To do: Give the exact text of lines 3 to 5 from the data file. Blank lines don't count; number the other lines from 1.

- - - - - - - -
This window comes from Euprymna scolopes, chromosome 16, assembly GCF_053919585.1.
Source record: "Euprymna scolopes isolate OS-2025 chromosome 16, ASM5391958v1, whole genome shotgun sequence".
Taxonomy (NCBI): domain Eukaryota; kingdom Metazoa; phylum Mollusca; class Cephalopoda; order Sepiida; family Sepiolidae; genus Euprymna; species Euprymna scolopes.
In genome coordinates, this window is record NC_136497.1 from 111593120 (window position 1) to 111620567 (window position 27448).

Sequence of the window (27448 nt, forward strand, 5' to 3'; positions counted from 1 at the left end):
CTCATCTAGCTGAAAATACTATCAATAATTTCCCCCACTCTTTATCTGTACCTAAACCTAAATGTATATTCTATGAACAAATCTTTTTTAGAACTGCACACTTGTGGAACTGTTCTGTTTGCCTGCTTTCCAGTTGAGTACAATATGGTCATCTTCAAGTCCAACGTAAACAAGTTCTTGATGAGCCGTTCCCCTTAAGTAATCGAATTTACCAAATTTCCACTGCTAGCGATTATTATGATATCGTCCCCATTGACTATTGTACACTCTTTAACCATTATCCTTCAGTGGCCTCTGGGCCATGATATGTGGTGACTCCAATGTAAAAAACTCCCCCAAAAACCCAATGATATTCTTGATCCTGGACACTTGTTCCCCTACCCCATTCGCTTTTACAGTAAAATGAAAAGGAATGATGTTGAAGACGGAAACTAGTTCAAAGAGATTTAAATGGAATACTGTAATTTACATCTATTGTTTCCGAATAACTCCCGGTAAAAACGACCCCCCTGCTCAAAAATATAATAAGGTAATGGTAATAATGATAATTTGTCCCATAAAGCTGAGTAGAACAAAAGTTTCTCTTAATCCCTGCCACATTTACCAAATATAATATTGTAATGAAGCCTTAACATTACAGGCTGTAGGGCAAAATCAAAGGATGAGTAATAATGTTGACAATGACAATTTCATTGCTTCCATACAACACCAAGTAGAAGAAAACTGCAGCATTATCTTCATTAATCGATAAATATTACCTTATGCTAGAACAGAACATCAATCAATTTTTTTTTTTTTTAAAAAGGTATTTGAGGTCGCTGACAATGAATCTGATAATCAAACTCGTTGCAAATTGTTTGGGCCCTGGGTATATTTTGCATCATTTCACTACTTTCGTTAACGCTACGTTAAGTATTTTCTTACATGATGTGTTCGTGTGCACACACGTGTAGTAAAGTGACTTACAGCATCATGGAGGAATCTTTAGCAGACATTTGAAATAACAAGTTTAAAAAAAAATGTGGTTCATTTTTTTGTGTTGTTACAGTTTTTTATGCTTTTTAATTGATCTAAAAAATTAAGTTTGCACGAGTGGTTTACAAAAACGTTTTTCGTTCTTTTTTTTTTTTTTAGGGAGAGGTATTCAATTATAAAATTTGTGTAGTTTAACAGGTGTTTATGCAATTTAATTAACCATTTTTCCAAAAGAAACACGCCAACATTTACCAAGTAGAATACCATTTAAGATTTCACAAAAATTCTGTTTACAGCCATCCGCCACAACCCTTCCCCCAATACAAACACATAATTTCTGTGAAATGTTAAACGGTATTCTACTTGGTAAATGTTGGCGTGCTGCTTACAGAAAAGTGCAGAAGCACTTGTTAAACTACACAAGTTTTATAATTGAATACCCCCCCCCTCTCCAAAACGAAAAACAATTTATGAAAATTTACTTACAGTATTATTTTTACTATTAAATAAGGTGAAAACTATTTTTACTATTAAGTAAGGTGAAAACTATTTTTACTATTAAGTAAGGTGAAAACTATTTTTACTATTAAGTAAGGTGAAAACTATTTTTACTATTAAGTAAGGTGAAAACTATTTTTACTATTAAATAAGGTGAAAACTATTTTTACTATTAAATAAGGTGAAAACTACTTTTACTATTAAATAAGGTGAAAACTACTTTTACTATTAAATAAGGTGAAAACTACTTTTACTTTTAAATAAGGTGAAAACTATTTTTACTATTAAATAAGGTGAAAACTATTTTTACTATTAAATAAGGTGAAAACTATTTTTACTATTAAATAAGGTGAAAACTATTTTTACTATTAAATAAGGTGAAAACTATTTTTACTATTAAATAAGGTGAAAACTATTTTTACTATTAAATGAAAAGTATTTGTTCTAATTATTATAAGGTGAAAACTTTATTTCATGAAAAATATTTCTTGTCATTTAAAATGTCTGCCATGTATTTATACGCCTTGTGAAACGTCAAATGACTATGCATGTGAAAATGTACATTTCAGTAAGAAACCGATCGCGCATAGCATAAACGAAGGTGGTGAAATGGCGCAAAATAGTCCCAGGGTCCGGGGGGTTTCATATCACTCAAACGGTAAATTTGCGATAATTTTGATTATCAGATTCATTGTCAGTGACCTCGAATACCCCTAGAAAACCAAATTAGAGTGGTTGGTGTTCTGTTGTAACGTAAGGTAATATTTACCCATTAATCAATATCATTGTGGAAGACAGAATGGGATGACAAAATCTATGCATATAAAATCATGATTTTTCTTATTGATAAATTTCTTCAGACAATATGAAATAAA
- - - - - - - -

Taxonomy (NCBI): domain Eukaryota; kingdom Metazoa; phylum Mollusca; class Cephalopoda; order Sepiida; family Sepiolidae; genus Euprymna; species Euprymna scolopes.
In genome coordinates, this window is record NC_136497.1 from 111593120 (window position 1) to 111620567 (window position 27448).

Sequence of the window (27448 nt, forward strand, 5' to 3'; positions counted from 1 at the left end):